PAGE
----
Infertility treatment causes many concerns for affected couples. Will I ever be able to have a child? Will it hurt? What if it doesn’t work? These questions are often enhanced by another dimension often not considered until a decision to go ahead with treatment has been taken. This question is how to be able to combine working full time with the time investment required during treatment.
By law infertility is not accepted as a medical condition that allows you to have time off work. You don’t suffer physical pain and not having treatment does not mean that you have physical issues. It cannot be regarded as a mental health issue neither as whilst the inability to conceive children and unsuccessful treatment can result in mental issues such as depression, the need for infertility treatment is not caused by mental health issues.
By employment law infertility is compared with a nose job or breast enhancement. You are not physically ill nor mentally ill and whilst treatment can make your life better and make you more confident, there is no ‘harm done’ in the eyes of the law by not having the treatment.
This view and positioning of infertility treatment leaves the question open why employers should have to give you time off for treatment. You are not ill, but it is a treatment you choose to do because you want to, not because you have to.
On the other side some employers do appreciate that the inability to have children on your own is a major strain on affected employees. Some employers are now showing their sympathy and support by allowing employees a certain number of days off per year to go to treatment and doctor appointments. This is a major step forward in achieving a certain level of acceptance of infertility treatment in the workplace.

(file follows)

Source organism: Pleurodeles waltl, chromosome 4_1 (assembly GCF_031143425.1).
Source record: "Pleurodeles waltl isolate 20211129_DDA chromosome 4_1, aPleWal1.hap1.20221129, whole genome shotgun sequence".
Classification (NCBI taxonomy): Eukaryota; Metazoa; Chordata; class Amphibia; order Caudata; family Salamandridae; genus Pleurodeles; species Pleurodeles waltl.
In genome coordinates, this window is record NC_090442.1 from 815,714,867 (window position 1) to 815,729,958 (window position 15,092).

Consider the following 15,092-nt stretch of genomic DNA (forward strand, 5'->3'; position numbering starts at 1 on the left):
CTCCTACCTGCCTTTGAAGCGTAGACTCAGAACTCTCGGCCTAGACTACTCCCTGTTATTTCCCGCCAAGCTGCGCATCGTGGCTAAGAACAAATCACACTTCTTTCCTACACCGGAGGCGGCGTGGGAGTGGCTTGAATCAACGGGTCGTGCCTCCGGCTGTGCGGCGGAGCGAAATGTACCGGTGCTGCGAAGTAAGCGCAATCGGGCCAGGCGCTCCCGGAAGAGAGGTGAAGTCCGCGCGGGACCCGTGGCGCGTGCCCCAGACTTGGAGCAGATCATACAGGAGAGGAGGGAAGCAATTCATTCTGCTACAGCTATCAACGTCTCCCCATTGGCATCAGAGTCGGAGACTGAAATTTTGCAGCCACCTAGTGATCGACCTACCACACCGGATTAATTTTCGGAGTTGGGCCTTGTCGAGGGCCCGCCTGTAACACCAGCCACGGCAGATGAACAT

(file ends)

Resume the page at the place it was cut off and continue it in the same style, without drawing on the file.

However, everyone who ever went through infertility treatment knows that the common 3 or 5 days per year are not sufficient to cover treatment. There will be periods were you have to see the nurses or specialists 3 times a week. You will be off ill for at least 1 week if not 2 following egg retrieval and embryo transfer. And if the first attempt is not successful, which it often isn’t, you’ll have further attempts throughout the year either of full treatment cycles or short cycles if any embryos have been frozen.
Once you tell your employer that you need time off for fertility treatment you bring yourself in a very difficult position if you need more than the allowed time off. You might have to wait a year until you are allowed more treatment days under your employment contract. Or you have to ‘throw sickies’ to cover the additional days knowing that your employer is well aware of the true reason and could refuse you payment for these days.
By claiming these ‘treatment days’ you also know that your employer is aware of your attempts to become pregnant which can have a negative impact on your career. Of course an employer can’t discriminate against you for trying for a baby, but if you have many sick-days this could be a reason negatively affect your career or even risk your employment.